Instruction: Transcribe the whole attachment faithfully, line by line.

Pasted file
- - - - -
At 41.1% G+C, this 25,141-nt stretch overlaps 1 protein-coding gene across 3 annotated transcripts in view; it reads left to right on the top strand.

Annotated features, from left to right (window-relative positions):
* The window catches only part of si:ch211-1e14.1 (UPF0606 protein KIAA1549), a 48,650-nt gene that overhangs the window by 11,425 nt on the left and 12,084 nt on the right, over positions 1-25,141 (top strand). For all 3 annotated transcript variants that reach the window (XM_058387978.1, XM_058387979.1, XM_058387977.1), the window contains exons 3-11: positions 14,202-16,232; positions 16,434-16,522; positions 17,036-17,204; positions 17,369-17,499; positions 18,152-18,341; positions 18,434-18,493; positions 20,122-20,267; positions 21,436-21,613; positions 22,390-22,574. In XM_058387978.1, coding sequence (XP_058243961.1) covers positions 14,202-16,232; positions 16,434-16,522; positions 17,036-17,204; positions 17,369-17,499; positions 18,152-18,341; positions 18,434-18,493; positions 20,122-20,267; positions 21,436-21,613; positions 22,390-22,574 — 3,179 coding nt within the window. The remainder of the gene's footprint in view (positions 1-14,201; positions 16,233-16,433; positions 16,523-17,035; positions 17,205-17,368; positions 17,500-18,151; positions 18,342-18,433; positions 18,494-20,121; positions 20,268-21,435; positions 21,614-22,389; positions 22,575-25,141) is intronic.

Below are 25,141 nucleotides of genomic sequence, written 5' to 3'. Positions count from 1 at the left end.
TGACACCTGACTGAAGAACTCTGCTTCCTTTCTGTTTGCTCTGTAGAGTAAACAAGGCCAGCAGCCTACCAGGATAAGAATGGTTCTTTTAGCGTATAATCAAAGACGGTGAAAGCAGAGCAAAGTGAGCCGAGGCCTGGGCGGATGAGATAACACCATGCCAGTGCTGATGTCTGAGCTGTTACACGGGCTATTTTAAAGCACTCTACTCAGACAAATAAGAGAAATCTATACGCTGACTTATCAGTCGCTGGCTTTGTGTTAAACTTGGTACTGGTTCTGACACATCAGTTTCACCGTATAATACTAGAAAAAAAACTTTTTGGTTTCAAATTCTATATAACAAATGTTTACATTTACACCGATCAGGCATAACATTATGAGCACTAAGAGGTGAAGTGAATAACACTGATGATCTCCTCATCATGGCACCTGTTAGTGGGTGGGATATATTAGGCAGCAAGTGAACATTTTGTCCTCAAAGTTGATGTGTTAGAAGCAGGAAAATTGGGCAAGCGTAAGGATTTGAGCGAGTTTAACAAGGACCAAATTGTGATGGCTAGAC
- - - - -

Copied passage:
At 41.1% G+C, this 25,141-nt stretch overlaps 1 protein-coding gene across 3 annotated transcripts in view; it reads left to right on the top strand.

Annotated features, from left to right (window-relative positions):
* The window catches only part of si:ch211-1e14.1 (UPF0606 protein KIAA1549), a 48,650-nt gene that overhangs the window by 11,425 nt on the left and 12,084 nt on the right, over positions 1-25,141 (top strand). For all 3 annotated transcript variants that reach the window (XM_058387978.1, XM_058387979.1, XM_058387977.1), the window contains exons 3-11: positions 14,202-16,232; positions 16,434-16,522; positions 17,036-17,204; positions 17,369-17,499; positions 18,152-18,341; positions 18,434-18,493; positions 20,122-20,267; positions 21,436-21,613; positions 22,390-22,574. In XM_058387978.1, coding sequence (XP_058243961.1) covers positions 14,202-16,232; positions 16,434-16,522; positions 17,036-17,204; positions 17,369-17,499; positions 18,152-18,341; positions 18,434-18,493; positions 20,122-20,267; positions 21,436-21,613; positions 22,390-22,574 — 3,179 coding nt within the window. The remainder of the gene's footprint in view (positions 1-14,201; positions 16,233-16,433; positions 16,523-17,035; positions 17,205-17,368; positions 17,500-18,151; positions 18,342-18,433; positions 18,494-20,121; positions 20,268-21,435; positions 21,614-22,389; positions 22,575-25,141) is intronic.

Below are 25,141 nucleotides of genomic sequence, written 5' to 3'. Positions count from 1 at the left end.
TGACACCTGACTGAAGAACTCTGCTTCCTTTCTGTTTGCTCTGTAGAGTAAACAAGGCCAGCAGCCTACCAGGATAAGAATGGTTCTTTTAGCGTATAATCAAAGACGGTGAAAGCAGAGCAAAGTGAGCCGAGGCCTGGGCGGATGAGATAACACCATGCCAGTGCTGATGTCTGAGCTGTTACACGGGCTATTTTAAAGCACTCTACTCAGACAAATAAGAGAAATCTATACGCTGACTTATCAGTCGCTGGCTTTGTGTTAAACTTGGTACTGGTTCTGACACATCAGTTTCACCGTATAATACTAGAAAAAAAACTTTTTGGTTTCAAATTCTATATAACAAATGTTTACATTTACACCGATCAGGCATAACATTATGAGCACTAAGAGGTGAAGTGAATAACACTGATGATCTCCTCATCATGGCACCTGTTAGTGGGTGGGATATATTAGGCAGCAAGTGAACATTTTGTCCTCAAAGTTGATGTGTTAGAAGCAGGAAAATTGGGCAAGCGTAAGGATTTGAGCGAGTTTAACAAGGACCAAATTGTGATGGCTAGAC